Mt. Vernon Register-News

May 31, 2014

Shores donation aides Habitat for Humanity

By RICK HAYES
rick.hayes@register-news.com

MT. VERNON — — An area contractor has donated materials and labor to help construct a storage building for the local Habitat for Humanity organization.

Shores Builders, based in Centralia, recently cleared out a tree line and constructed a building pad in the 1700 block of North Street.

The Mt. Vernon City Council recently approved a zoning request from Habitat for Humanity from residential to light industrial that allowed for the storage building to be constructed.

"We put it out that we were looking for bids to clear the lot and get the building pad built up," explained Shawn Laughlin, a board member for Habitat for Humanity and an employee of Shores Builders.

"I went to Steve Shores, the owner, and asked him if he would give a number. He asked for some specifics on the project and he said, 'You know, no more than it is, we'll just go ahead and take care of it for them,' " he added.

Shores is involved in several construction projects in Mt. Vernon, including the new Good Samaritan Hospital, Aquatic Zoo water park and demolishing the former St. Mary's Hospital.

"We've done a lot of work in Centralia but we've had a lot of work the last several years in Mt. Vernon so he (Shores) kind of wanted to give back in this area as well since the area has been just as good to him as his hometown," Laughlin said.

"Jefferson County Habitat for Humanity is grateful to Shores Builders for supplying the labor and equipment to clear land for our new building site," said Bob Shaw, secretary of the organization. "As an all-volunteer organization we rely on the support of good corporate citizens like Shores Builders in our mission to help provide affordable housing for under-privileged families."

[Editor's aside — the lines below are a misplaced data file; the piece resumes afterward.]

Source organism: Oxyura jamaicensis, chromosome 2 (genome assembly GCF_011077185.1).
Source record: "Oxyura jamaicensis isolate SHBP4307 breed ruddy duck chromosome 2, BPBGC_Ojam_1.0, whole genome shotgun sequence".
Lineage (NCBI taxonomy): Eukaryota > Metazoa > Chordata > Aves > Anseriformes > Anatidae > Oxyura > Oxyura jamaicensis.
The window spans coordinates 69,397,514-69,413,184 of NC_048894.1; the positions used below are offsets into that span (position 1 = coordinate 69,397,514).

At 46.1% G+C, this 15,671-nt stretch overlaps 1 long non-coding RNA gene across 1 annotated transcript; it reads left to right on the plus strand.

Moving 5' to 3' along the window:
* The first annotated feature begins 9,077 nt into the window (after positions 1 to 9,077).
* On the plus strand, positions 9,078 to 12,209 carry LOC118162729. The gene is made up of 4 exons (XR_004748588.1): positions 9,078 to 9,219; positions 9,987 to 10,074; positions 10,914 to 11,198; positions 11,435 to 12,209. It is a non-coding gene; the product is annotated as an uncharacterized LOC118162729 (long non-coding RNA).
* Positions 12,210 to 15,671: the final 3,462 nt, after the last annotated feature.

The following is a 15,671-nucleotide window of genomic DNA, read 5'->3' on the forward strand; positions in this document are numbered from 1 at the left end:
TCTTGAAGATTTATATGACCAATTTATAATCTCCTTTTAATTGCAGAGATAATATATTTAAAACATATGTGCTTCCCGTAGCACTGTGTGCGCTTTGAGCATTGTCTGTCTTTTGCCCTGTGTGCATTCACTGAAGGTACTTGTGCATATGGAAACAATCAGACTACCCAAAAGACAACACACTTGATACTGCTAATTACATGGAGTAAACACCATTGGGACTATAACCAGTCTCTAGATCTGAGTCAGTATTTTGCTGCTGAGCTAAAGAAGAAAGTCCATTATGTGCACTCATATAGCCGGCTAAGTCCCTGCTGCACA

Laughlin said the project took just two days to complete — the first day clearing trees and the construction of the building pad the following day.

"Some of the material we've got here is from the concrete we recycled from the old hospital to make the base of the building," he said.

The building is going to be a 30 by 48 storage building for Habitat for Humanity.

"There'll be office space with a conditioned storage space for paints and/or materials that can't overheat or freeze with a bathroom," Laughlin said, adding the building will be used as office space and a conference room for Habitat for Humanity.

"We've got the small garage and trailer (to the south of the Lifeboat shelter). We have recently turned over the shelter to Lifeboat completely. They will be the owners as soon as the paperwork changes hands and the garage was included in the deal," Laughlin said.

Habitat for Humanity has been using donated space on the fourth floor of the US Bank Building.

"We were looking for a place where we could use our logo and our own space to have meetings and call our own," Laughlin said.

Laughlin estimated the cost to construct the new metal building, which is coming from a company in Dahlgren, to be approximately $20,000.

"Shores volunteered to get us to this point. We (Habitat) will pour the floor ourselves, interior walls and finishes and then we'll have a licensed plumber and electrician to come in to finish out the interior," Laughlin said.

Habitat for Humanity has selected a family and will begin construction on a home in the Summersville area this summer.

"That's part of the push to get this building up so we will have a place to store materials during the project," Laughlin said.